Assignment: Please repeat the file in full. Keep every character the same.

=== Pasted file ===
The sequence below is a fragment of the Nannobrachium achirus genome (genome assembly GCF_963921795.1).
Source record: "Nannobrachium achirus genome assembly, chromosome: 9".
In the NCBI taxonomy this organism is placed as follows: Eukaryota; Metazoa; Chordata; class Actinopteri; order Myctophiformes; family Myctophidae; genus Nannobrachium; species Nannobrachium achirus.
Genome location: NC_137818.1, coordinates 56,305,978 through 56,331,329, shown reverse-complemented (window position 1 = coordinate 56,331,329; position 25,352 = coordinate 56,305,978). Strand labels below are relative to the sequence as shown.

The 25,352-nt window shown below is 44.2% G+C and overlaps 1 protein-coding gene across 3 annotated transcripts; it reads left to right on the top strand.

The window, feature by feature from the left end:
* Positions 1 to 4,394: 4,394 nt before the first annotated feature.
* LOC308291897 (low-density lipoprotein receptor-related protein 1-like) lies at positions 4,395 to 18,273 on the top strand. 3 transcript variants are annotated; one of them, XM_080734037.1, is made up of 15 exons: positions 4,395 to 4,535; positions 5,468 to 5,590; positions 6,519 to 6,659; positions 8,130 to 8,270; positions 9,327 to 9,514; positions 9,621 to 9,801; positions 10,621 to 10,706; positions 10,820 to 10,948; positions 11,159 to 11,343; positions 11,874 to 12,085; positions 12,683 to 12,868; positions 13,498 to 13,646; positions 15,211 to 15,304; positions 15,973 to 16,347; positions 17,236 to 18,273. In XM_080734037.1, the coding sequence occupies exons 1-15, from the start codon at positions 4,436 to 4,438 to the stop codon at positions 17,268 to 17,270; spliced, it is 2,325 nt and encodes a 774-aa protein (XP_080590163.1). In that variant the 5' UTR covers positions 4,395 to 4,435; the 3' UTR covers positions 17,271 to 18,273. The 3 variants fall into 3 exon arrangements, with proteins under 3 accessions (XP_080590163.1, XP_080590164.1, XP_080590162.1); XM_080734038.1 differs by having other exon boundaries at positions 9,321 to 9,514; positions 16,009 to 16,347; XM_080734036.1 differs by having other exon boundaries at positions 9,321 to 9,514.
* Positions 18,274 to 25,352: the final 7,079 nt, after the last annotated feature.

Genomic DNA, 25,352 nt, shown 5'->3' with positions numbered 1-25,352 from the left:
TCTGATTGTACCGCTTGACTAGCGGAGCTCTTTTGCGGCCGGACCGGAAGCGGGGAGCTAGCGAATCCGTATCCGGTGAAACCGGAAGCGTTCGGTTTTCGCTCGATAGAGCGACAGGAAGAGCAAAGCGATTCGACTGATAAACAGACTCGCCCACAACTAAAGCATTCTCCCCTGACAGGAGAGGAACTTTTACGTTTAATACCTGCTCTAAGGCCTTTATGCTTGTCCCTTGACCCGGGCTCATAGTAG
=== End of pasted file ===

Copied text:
The sequence below is a fragment of the Nannobrachium achirus genome (genome assembly GCF_963921795.1).
Source record: "Nannobrachium achirus genome assembly, chromosome: 9".
In the NCBI taxonomy this organism is placed as follows: Eukaryota; Metazoa; Chordata; class Actinopteri; order Myctophiformes; family Myctophidae; genus Nannobrachium; species Nannobrachium achirus.
Genome location: NC_137818.1, coordinates 56,305,978 through 56,331,329, shown reverse-complemented (window position 1 = coordinate 56,331,329; position 25,352 = coordinate 56,305,978). Strand labels below are relative to the sequence as shown.

The 25,352-nt window shown below is 44.2% G+C and overlaps 1 protein-coding gene across 3 annotated transcripts; it reads left to right on the top strand.

The window, feature by feature from the left end:
* Positions 1 to 4,394: 4,394 nt before the first annotated feature.
* LOC308291897 (low-density lipoprotein receptor-related protein 1-like) lies at positions 4,395 to 18,273 on the top strand. 3 transcript variants are annotated; one of them, XM_080734037.1, is made up of 15 exons: positions 4,395 to 4,535; positions 5,468 to 5,590; positions 6,519 to 6,659; positions 8,130 to 8,270; positions 9,327 to 9,514; positions 9,621 to 9,801; positions 10,621 to 10,706; positions 10,820 to 10,948; positions 11,159 to 11,343; positions 11,874 to 12,085; positions 12,683 to 12,868; positions 13,498 to 13,646; positions 15,211 to 15,304; positions 15,973 to 16,347; positions 17,236 to 18,273. In XM_080734037.1, the coding sequence occupies exons 1-15, from the start codon at positions 4,436 to 4,438 to the stop codon at positions 17,268 to 17,270; spliced, it is 2,325 nt and encodes a 774-aa protein (XP_080590163.1). In that variant the 5' UTR covers positions 4,395 to 4,435; the 3' UTR covers positions 17,271 to 18,273. The 3 variants fall into 3 exon arrangements, with proteins under 3 accessions (XP_080590163.1, XP_080590164.1, XP_080590162.1); XM_080734038.1 differs by having other exon boundaries at positions 9,321 to 9,514; positions 16,009 to 16,347; XM_080734036.1 differs by having other exon boundaries at positions 9,321 to 9,514.
* Positions 18,274 to 25,352: the final 7,079 nt, after the last annotated feature.

Genomic DNA, 25,352 nt, shown 5'->3' with positions numbered 1-25,352 from the left:
TCTGATTGTACCGCTTGACTAGCGGAGCTCTTTTGCGGCCGGACCGGAAGCGGGGAGCTAGCGAATCCGTATCCGGTGAAACCGGAAGCGTTCGGTTTTCGCTCGATAGAGCGACAGGAAGAGCAAAGCGATTCGACTGATAAACAGACTCGCCCACAACTAAAGCATTCTCCCCTGACAGGAGAGGAACTTTTACGTTTAATACCTGCTCTAAGGCCTTTATGCTTGTCCCTTGACCCGGGCTCATAGTAG